In my last post, I offered some personal observations and select conversations from several media panels at the 2022 Collision Conference, which just concluded in Toronto. Here I’d like to share some memorable moments, which included taking the ContentMakers Stage alongside three path-breaking entrepreneurs who built their companies by helping gamers and influencers monetize their pastimes/passions.
The above video captures the session I moderated titled “Play-to-Earn: Creative Ways to Make Money.” It featured Carina Kom of MixMob who’s “been in the gaming industry for about 15 years,” Nick Chen, co-founder and CEO of Pico, and Peter Ing, founder of BlockchainSpace.
The conversation ran the gamut from:
- What societal good does the gaming industry provide?
- Is being an “influencer” a noble profession to aspire to?
- Will TikTok put Insty or Facebook out of business?
- How can gaming platforms reduce female-directed toxicity?
- Please define the metaverse.
- Has the recent downturn in the value of cryptocurrency affected your business?
- Is Asia ahead of the curve when it comes to trends in the metaverse?
I also had a chance to sit down with another forward-thinker, who’s actually paid for being one. Edwin Wong is senior vice president of Insights and Innovation for Vox Media. Below he is introducing the “2022 Breakthrough Brands” — Arcadia and Park — on Collision’s Panda Stage. Alongside Mr. Wong was Naeri Zargarian, Brand Strategy Director at Interbrand.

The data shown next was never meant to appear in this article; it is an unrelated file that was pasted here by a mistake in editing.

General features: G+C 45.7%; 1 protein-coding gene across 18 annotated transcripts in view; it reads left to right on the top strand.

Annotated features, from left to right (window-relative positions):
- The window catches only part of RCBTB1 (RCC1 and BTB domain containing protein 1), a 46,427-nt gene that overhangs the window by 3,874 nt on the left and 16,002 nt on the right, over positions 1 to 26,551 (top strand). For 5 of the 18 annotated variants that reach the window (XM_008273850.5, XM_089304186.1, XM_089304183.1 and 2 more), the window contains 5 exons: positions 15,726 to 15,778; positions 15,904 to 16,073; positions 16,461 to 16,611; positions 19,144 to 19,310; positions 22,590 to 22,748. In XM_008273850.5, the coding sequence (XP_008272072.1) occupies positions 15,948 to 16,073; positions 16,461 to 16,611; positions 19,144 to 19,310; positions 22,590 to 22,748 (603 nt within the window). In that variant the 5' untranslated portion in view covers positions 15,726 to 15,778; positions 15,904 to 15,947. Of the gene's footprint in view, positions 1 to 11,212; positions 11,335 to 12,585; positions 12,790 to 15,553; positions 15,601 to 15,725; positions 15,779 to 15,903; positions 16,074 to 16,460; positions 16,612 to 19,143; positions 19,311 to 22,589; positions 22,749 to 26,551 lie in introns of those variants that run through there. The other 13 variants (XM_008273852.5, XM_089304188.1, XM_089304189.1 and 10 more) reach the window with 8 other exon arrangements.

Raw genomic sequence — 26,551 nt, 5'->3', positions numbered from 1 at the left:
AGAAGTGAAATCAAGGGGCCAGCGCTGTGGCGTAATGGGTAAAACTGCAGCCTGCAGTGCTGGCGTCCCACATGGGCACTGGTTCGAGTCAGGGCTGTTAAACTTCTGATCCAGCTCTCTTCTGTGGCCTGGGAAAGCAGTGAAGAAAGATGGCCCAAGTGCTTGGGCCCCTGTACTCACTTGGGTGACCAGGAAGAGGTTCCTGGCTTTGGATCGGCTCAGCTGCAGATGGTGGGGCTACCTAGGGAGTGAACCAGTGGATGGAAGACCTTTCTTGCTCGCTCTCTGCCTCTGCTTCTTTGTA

Edwin and I had a fabulous conversation, which I captured on video from a private room in Collision’s exceedingly noisy Speaker’s Lounge. We talked about fragmented media, paywalled media, the success of Vox Media where others have struggled including Edwin’s former employers Buzzfeed and HuffingtonPost, why he’s based in L.A. and not NYC, and Kara Swisher‘s recent decision to leave The New York Times and put more of her eggs in Jim Bankoff’s basket at Vox.
We also talked about a recent study on the metaverse that Vox co-commissioned with UTA in which it was learned that:
- The metaverse is an “ideal way” for franchises to engage with fans.
- Legacy Hollywood studios and other entertainment players are exploring Web3 opportunities.
- Nearly nine out of 10 people polled said they’d visit a metaverse centered on a favorite celebrity.
More in this (paywalled) Insider piece.
Sounds good, right? Well, not exactly. The sound on our video repartée didn’t make the cut. Next time I’ll be sure to bring my Blue Yeti microphone to the party! Thanks, Edwin, for taking the time. I’ll be keeping an eye on Vox’s robust media portfolio and your work there.
Finally, what would the Collision Conference (or Web Summit) be without the private, invite-only evening gatherings for speakers and media? I did attend one where I caught up with Recode Media’s Peter Kafka, USA Today’s Rob Pergoraro, MIT Technology Review’s editorial director for audio/live events Jennifer Strong, and NYTimes’s fabled, beret-wearing tech contributor Don Clark.
I also enjoyed chatting up BLM activist Deray McKesson at the bar aI also enjoyed chatting up BLM activist Deray McKesson at the bar and meeting Carolyn Childers and Lindsay Kaplan, co-founders of Chief, the private network for executive women that offers resources and support to advance their careers. Of course, this old guy benefitted from such largesse by accepting their offer of an Uber ride back to the hotel.
Next up: Web Summit in November.